May Street Elementary School students will parade down the Heights business corridor on Wednesday as part of a national fitness and safety celebration.
One lane of traffic on 12th Street will be closed to traffic as more than 400 members of the student body will walk from the Hood River Shopping Center to May Street School.
Students will report to their teachers between 7:15-7:35 a.m. at the shopping center. They will be joined for National Walk to School Day by family members, Principal Dan Patton, Sen. Rick Metsger, D-Welches, Rep. Patti Smith, R-Corbett, community leaders, and representatives from public safety agencies.
“This is just a great opportunity for public officials and police to interact with kids of this age,” said Hood River City Police Chief Tony Dirks.
He has organized the event in cooperation with the Hood River Fire Department, Hood River Commission on Children and Families and the Oregon State Police. The purpose of the program is to promote actively healthy lifestyles, pedestrian safety and to build unity within the community.
“It’s real encouragement for the kids to see this community support,” Patton said.
Bus riders will be dropped off in the staging area on Oct. 2 and assemble with their peers who already walk each day next to their respective classroom teachers. The procession is scheduled to begin at 7:40 a.m. and the Heights businesses will show their support by posting signs in their windows to cheer the students on. Dirks asks motorists using the one open lane through the business district to be extra vigilant for the 20 minutes it takes the young troop to travel down 12th and June streets to the school.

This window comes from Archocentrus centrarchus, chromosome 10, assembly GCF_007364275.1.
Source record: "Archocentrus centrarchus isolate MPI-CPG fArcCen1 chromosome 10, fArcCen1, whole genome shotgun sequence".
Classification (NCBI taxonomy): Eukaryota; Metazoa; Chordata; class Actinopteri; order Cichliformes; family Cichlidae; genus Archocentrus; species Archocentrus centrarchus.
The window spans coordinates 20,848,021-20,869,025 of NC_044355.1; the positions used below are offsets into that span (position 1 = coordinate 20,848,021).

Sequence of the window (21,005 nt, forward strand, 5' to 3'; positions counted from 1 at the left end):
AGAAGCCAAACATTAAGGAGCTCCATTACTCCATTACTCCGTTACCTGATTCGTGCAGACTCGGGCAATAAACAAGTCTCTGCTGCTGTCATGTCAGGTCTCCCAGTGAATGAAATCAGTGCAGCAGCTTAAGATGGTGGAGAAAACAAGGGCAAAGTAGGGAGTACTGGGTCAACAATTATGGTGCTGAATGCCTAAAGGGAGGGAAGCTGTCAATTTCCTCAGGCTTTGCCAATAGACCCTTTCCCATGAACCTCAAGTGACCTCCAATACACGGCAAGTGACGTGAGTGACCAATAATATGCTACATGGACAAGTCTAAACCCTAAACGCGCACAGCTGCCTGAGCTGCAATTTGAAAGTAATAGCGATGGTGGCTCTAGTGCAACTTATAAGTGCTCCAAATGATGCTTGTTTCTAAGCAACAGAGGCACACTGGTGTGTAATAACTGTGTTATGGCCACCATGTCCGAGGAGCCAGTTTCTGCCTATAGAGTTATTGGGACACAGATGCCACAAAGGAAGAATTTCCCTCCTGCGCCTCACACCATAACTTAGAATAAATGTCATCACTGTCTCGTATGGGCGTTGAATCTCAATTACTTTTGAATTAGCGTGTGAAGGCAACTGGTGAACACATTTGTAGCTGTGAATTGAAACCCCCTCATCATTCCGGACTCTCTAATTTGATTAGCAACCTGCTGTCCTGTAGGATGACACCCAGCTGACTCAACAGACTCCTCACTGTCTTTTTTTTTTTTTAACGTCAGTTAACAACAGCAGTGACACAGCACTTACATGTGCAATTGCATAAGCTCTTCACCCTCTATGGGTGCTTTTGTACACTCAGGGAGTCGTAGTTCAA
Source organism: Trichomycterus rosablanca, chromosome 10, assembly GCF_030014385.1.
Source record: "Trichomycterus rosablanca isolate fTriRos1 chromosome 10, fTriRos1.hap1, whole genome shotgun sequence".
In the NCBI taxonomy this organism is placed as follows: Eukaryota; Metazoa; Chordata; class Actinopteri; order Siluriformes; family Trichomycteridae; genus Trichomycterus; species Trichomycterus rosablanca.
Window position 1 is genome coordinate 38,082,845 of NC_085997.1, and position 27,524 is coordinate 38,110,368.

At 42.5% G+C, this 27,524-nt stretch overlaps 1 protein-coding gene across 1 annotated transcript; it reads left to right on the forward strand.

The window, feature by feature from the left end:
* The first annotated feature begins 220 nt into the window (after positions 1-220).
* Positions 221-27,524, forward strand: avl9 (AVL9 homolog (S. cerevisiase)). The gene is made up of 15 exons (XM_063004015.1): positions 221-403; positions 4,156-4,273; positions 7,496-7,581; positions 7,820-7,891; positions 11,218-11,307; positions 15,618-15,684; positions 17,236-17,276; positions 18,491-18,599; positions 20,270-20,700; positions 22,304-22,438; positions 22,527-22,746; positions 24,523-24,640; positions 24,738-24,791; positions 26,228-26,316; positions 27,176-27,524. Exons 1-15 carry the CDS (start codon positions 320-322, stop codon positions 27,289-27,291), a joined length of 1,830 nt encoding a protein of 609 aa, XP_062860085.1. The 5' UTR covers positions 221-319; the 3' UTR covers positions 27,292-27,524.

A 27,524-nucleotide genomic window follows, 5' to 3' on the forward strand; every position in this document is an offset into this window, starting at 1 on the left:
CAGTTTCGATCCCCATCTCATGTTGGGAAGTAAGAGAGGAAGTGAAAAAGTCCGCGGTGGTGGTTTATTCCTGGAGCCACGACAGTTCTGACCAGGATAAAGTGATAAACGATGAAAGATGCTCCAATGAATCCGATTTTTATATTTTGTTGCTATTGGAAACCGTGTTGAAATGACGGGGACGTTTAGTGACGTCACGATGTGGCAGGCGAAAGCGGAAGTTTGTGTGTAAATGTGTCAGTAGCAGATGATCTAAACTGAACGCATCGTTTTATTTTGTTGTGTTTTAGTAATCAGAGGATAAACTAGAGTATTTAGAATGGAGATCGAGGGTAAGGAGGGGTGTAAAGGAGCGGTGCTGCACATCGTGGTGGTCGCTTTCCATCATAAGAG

The Oregon State Police prepared the May Street students for the outing with a briefing this week on traffic and pedestrian safety. Patton said students will be closely monitored by their escorts during the activity.
“I think it’s going to be somewhat of a festive atmosphere,” he said.
The Heights Business Association will hand out certificates to students who walk.
Last year, nearly 3 million children, parents and community leaders from 21 countries around the world rallied for the walk that was started in 1994 by Great Britain. In 1997 the Partnership for a Walkable America was formed to orchestrate the event in the United States. The membership in that organization includes the National Safety Council, Walking Magazine, Pedestrian and Bicycle Information Center, National Highway Traffic Safety Administration, Institute of Transportation Engineers, National Association of Governors, Federal Highway Administration, Centers for Disease Control and Prevention, Shape up America! and National SAFE KIDS Campaign.
According to the PWA, last year more than 300,000 children, parents, mayors, legislators, health and safety advocates and community officials across America participated in the program. That total included participants from 850 schools in 170 cities and 34 states.